• IQ scores should not be used as a predictor of capabilities
• Individuals with FASD are often unable to ask for help

Individuals with FASD may:

• perseverate
• absorb the emotion in the room
• do not possess the ability to relate the here and now to future events
• have a very big response to very little stimulus
• live in the moment
• often have a wide range between what they can do vs. what they can’t do
• behave in ways that are misunderstood
• confabulate
• have difficulty with the concept of ownership

Developmental Trajectory

We understand:

  • that we can support primary disabilities, but we will not expect that our clients have been “fixed” when they are functioning successfully
  • that by supporting the primary disabilities, we can reduce, and sometimes prevent the development of secondary disabilities
  • that through realistic interventions, based on the developmental trajectory of those aected by FASD, successful outcomes can be achieved
  • that children and adults with FASD often appear more capable than they are, and often, are unlikely to recognize their own strengths/needs. They will often require signicant support and advocacy when life planning occurs
  • that there needs to be a significant shift in understanding that the supports for some individuals with FASD may increase as they age and as developmental expectations increase


Education:

  • The behavioural and learning challenges of students with FASD are often manifestations of primary disabilities
  • Stability in the residential placement allows for stability in education
  • Supporting the educational environment effectively is a vital to ensure school placement longevity
  • Disrupted and problematic school placements are a significant factor in residential placement breakdown
  • Informing educational staff and administrators about FASD is the responsibility of our support sta, foster parents, caregivers and agency partners to assist in ensuring that adequate planning and expectations are established in the school setting
  • Encouraging a collaborative approach to meet the needs of the student with FASD should be advocated at every opportunity
  • The best educational practices require that children with FASD are taught skills that help them to participate fully in the school, the home and in the community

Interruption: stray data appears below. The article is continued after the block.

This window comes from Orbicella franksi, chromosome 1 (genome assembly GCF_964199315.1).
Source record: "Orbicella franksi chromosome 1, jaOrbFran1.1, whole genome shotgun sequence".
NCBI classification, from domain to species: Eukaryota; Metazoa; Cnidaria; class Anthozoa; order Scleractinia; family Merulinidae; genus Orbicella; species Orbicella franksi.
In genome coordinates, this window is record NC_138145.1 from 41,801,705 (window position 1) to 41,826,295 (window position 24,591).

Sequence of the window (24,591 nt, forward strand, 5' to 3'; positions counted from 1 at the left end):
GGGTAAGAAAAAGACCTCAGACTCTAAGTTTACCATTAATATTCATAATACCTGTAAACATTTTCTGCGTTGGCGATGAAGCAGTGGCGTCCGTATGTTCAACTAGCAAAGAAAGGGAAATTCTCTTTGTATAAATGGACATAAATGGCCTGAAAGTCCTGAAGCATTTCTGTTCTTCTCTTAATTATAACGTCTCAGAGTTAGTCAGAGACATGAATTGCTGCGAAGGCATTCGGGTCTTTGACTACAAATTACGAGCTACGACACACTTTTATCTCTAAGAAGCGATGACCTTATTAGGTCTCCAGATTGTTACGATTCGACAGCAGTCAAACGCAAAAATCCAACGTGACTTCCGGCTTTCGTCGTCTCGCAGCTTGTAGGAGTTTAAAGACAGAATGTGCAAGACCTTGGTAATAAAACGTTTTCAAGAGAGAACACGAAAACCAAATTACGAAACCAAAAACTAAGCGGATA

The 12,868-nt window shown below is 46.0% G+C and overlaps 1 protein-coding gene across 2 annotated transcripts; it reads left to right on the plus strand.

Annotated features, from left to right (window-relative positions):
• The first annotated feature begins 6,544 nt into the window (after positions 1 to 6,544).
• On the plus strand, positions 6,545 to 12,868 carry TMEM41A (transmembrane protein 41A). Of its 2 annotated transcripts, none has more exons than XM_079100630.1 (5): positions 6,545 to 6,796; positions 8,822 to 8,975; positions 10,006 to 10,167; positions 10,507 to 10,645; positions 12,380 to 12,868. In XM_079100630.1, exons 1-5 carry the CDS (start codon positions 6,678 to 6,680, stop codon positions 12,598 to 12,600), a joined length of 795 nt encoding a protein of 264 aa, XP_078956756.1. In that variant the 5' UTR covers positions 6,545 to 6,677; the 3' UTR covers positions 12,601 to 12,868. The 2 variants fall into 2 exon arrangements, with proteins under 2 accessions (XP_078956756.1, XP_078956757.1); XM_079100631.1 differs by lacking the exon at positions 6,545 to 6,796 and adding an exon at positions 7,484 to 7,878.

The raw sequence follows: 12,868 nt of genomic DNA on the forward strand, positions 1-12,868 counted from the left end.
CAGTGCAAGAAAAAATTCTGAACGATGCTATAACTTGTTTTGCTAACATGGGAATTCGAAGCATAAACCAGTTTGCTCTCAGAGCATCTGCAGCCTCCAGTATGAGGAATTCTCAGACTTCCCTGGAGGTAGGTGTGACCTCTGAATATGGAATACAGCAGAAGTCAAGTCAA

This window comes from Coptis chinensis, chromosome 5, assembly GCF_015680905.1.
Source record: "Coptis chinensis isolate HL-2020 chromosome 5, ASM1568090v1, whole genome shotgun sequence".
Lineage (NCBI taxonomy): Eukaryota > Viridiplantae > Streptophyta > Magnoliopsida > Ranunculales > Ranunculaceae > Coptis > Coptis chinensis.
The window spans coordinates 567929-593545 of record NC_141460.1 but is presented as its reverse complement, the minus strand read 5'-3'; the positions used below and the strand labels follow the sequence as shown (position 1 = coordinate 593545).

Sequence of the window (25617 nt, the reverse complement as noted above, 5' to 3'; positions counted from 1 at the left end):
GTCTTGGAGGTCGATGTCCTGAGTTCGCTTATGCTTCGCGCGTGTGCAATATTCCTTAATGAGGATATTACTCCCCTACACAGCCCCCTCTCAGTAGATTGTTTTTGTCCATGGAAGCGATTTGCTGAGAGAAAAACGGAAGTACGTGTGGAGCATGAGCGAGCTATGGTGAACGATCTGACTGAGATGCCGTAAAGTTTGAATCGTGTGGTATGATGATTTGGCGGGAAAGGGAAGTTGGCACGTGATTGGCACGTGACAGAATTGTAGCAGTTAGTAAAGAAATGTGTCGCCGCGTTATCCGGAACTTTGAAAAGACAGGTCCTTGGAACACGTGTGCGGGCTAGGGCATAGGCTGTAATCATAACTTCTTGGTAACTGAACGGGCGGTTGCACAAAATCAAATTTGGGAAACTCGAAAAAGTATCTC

Family Supports

  • Parents and caregivers need to feel heard, understood and supported. This will contribute to placement stability
  • Parents and caregivers benefit from grief and loss counselling to assist in shifting expectations, accepting support and identifying strengths in the person they care for with FASD
  • Families and caregivers require appropriate relief and respite so that they can go the distance with the child or adult with FASD that they care for
  • Families and caregivers need to be included as part of a multidisciplinary team that recognizes the value of placement stability and is willing to work through all issues to accomplish this goal
  • Families and caregivers require support to ensure that they are able to maintain the levels of structure, routine, supervision and expectations that are appropriate to the developmental abilities of the individual with FASD that they care for

Justice

  • We do not utilize the criminal justice system to make plans for or to manage the behaviour of those aected by FASD
  • We utilize strategies that include supervision and structure to reduce the incidences of exposure to the criminal justice system
  • It is our experience that the youth and adults we assist are unresponsive to traditional legal interventions that very often do not take into account a neurobehavioural disorder
  • Those with FASD require dispositions and expectations that will not further criminalize them and protect them from exposure to new criminal behaviour
  • Families, caregivers or advocates should to attend all court dates to ensure that the person they care for is fully supported and to ensure dates and relevant information is communicated eectively to lawyers, courts and to the individual with FASD
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aysinformation@allianceys.ca
Alliance Youth Services Inc. provides service across Ontario